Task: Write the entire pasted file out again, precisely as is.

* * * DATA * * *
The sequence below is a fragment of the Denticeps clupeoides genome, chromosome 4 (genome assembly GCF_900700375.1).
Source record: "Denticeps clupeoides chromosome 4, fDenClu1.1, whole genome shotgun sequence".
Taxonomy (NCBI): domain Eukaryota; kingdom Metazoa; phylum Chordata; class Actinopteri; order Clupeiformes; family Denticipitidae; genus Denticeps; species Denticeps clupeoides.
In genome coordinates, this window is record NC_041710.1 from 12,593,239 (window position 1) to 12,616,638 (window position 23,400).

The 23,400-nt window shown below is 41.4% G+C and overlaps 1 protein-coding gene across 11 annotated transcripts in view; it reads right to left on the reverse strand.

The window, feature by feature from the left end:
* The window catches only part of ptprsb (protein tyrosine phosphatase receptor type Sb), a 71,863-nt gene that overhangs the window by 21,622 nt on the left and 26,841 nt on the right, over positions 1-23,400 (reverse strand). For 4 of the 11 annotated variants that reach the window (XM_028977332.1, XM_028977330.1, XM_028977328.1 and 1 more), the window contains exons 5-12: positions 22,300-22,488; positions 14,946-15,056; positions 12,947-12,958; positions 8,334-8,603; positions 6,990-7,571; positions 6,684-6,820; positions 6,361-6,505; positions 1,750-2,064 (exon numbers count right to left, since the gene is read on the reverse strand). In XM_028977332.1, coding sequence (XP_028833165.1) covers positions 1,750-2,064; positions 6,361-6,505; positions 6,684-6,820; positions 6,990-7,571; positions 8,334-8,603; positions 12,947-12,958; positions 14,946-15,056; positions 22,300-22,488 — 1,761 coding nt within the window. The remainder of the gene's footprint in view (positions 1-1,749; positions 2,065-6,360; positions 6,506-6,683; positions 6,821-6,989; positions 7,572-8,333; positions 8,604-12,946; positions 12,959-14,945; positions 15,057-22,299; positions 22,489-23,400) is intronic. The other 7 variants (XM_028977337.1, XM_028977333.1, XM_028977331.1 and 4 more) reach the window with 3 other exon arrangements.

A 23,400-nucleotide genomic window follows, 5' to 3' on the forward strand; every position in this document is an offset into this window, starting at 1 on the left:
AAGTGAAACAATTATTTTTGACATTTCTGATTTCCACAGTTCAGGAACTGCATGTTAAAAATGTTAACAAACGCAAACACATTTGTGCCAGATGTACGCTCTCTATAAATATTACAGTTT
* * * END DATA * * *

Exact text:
The sequence below is a fragment of the Denticeps clupeoides genome, chromosome 4 (genome assembly GCF_900700375.1).
Source record: "Denticeps clupeoides chromosome 4, fDenClu1.1, whole genome shotgun sequence".
Taxonomy (NCBI): domain Eukaryota; kingdom Metazoa; phylum Chordata; class Actinopteri; order Clupeiformes; family Denticipitidae; genus Denticeps; species Denticeps clupeoides.
In genome coordinates, this window is record NC_041710.1 from 12,593,239 (window position 1) to 12,616,638 (window position 23,400).

The 23,400-nt window shown below is 41.4% G+C and overlaps 1 protein-coding gene across 11 annotated transcripts in view; it reads right to left on the reverse strand.

The window, feature by feature from the left end:
* The window catches only part of ptprsb (protein tyrosine phosphatase receptor type Sb), a 71,863-nt gene that overhangs the window by 21,622 nt on the left and 26,841 nt on the right, over positions 1-23,400 (reverse strand). For 4 of the 11 annotated variants that reach the window (XM_028977332.1, XM_028977330.1, XM_028977328.1 and 1 more), the window contains exons 5-12: positions 22,300-22,488; positions 14,946-15,056; positions 12,947-12,958; positions 8,334-8,603; positions 6,990-7,571; positions 6,684-6,820; positions 6,361-6,505; positions 1,750-2,064 (exon numbers count right to left, since the gene is read on the reverse strand). In XM_028977332.1, coding sequence (XP_028833165.1) covers positions 1,750-2,064; positions 6,361-6,505; positions 6,684-6,820; positions 6,990-7,571; positions 8,334-8,603; positions 12,947-12,958; positions 14,946-15,056; positions 22,300-22,488 — 1,761 coding nt within the window. The remainder of the gene's footprint in view (positions 1-1,749; positions 2,065-6,360; positions 6,506-6,683; positions 6,821-6,989; positions 7,572-8,333; positions 8,604-12,946; positions 12,959-14,945; positions 15,057-22,299; positions 22,489-23,400) is intronic. The other 7 variants (XM_028977337.1, XM_028977333.1, XM_028977331.1 and 4 more) reach the window with 3 other exon arrangements.

A 23,400-nucleotide genomic window follows, 5' to 3' on the forward strand; every position in this document is an offset into this window, starting at 1 on the left:
AAGTGAAACAATTATTTTTGACATTTCTGATTTCCACAGTTCAGGAACTGCATGTTAAAAATGTTAACAAACGCAAACACATTTGTGCCAGATGTACGCTCTCTATAAATATTACAGTTT